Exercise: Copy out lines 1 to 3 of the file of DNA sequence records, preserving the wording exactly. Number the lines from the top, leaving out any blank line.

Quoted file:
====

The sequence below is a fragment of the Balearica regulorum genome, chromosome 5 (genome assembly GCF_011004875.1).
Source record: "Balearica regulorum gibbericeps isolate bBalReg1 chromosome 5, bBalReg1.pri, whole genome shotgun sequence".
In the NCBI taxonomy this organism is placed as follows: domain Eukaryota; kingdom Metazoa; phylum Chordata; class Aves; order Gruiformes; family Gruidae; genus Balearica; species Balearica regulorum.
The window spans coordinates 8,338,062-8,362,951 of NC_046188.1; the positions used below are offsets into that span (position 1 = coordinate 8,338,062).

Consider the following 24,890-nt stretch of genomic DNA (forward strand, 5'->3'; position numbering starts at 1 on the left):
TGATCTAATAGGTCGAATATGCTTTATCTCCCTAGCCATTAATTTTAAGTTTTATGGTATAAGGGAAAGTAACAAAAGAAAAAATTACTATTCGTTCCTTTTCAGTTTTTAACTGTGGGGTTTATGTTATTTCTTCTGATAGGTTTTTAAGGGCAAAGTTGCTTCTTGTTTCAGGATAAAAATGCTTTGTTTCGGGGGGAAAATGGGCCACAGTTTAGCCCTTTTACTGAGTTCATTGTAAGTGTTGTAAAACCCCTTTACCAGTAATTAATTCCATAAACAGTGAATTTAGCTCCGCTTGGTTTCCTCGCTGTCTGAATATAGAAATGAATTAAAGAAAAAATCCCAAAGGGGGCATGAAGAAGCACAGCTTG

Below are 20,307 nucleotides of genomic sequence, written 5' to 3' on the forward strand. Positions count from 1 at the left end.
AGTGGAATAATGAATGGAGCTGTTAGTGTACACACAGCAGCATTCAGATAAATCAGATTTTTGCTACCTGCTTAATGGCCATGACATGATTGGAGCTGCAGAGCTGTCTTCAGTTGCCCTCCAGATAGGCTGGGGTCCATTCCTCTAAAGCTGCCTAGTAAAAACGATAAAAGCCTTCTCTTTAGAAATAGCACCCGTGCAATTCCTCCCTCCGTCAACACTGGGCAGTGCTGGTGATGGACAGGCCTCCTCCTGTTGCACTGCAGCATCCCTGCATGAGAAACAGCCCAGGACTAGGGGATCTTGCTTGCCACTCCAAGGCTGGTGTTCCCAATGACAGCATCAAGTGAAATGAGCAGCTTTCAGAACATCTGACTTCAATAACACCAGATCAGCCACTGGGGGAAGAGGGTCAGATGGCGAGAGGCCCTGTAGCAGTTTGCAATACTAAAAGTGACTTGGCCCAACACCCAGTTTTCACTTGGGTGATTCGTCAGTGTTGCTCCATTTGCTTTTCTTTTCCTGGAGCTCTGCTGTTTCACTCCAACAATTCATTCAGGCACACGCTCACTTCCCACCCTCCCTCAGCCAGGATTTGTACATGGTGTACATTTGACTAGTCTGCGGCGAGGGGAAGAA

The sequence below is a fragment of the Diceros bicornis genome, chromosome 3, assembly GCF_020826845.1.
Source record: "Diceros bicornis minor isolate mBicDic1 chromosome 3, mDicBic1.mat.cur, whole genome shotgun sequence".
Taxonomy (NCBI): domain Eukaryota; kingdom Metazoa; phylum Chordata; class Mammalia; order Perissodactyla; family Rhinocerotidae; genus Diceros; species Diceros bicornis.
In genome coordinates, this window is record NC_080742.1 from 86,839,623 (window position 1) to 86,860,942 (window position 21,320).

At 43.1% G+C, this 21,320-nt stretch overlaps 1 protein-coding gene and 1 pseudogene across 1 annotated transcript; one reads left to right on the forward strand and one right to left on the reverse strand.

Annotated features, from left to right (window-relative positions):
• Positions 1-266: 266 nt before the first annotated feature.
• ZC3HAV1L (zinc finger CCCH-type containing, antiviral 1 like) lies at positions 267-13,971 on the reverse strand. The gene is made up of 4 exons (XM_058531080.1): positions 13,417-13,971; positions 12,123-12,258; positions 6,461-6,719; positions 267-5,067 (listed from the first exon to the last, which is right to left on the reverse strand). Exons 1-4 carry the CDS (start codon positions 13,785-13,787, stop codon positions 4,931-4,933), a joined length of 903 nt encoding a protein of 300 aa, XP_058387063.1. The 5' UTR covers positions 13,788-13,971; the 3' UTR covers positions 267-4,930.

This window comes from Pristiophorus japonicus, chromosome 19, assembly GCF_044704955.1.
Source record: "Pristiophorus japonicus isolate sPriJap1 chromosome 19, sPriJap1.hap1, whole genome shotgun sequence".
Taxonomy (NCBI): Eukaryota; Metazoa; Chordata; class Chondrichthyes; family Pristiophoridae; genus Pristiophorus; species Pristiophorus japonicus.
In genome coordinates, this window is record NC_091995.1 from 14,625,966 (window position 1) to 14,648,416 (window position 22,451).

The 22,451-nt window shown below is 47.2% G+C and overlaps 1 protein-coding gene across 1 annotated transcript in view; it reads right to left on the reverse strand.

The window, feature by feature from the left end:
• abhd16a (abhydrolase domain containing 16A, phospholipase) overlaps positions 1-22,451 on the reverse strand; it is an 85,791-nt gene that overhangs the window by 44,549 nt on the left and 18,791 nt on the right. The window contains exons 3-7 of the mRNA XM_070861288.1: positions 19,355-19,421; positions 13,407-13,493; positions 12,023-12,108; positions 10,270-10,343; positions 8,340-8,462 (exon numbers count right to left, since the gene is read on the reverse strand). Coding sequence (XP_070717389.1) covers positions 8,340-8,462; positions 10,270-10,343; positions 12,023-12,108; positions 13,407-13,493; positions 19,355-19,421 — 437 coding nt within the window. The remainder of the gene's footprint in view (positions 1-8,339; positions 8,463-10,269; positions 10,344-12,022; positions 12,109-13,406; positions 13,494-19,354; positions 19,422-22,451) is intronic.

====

The sequence below is a fragment of the Balearica regulorum genome, chromosome 5 (genome assembly GCF_011004875.1).
Source record: "Balearica regulorum gibbericeps isolate bBalReg1 chromosome 5, bBalReg1.pri, whole genome shotgun sequence".
In the NCBI taxonomy this organism is placed as follows: domain Eukaryota; kingdom Metazoa; phylum Chordata; class Aves; order Gruiformes; family Gruidae; genus Balearica; species Balearica regulorum.